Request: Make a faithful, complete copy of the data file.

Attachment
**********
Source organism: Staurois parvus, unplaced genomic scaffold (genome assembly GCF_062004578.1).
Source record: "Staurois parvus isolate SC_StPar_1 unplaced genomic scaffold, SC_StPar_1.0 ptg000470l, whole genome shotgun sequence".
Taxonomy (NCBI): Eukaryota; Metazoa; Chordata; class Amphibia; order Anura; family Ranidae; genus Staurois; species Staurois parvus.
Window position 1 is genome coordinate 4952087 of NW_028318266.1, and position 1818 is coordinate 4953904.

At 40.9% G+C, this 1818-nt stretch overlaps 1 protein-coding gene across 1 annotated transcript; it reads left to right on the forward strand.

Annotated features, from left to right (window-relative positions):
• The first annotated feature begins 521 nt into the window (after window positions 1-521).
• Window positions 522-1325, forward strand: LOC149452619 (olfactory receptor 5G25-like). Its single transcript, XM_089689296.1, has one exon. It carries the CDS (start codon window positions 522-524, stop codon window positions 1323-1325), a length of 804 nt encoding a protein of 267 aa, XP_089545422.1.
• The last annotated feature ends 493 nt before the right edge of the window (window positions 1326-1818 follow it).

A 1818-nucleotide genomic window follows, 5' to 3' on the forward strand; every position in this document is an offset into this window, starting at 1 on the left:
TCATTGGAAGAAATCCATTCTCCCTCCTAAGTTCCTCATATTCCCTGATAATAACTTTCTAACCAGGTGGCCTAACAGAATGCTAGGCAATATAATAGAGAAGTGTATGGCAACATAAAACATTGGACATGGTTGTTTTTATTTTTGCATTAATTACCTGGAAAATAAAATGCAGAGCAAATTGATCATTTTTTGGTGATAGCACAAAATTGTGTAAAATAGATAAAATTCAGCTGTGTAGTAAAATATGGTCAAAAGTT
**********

Source organism: Staurois parvus, unplaced genomic scaffold (genome assembly GCF_062004578.1).
Source record: "Staurois parvus isolate SC_StPar_1 unplaced genomic scaffold, SC_StPar_1.0 ptg000470l, whole genome shotgun sequence".
Taxonomy (NCBI): Eukaryota; Metazoa; Chordata; class Amphibia; order Anura; family Ranidae; genus Staurois; species Staurois parvus.
Window position 1 is genome coordinate 4952087 of NW_028318266.1, and position 1818 is coordinate 4953904.

At 40.9% G+C, this 1818-nt stretch overlaps 1 protein-coding gene across 1 annotated transcript; it reads left to right on the forward strand.

Annotated features, from left to right (window-relative positions):
• The first annotated feature begins 521 nt into the window (after window positions 1-521).
• Window positions 522-1325, forward strand: LOC149452619 (olfactory receptor 5G25-like). Its single transcript, XM_089689296.1, has one exon. It carries the CDS (start codon window positions 522-524, stop codon window positions 1323-1325), a length of 804 nt encoding a protein of 267 aa, XP_089545422.1.
• The last annotated feature ends 493 nt before the right edge of the window (window positions 1326-1818 follow it).

A 1818-nucleotide genomic window follows, 5' to 3' on the forward strand; every position in this document is an offset into this window, starting at 1 on the left:
TCATTGGAAGAAATCCATTCTCCCTCCTAAGTTCCTCATATTCCCTGATAATAACTTTCTAACCAGGTGGCCTAACAGAATGCTAGGCAATATAATAGAGAAGTGTATGGCAACATAAAACATTGGACATGGTTGTTTTTATTTTTGCATTAATTACCTGGAAAATAAAATGCAGAGCAAATTGATCATTTTTTGGTGATAGCACAAAATTGTGTAAAATAGATAAAATTCAGCTGTGTAGTAAAATATGGTCAAAAGTT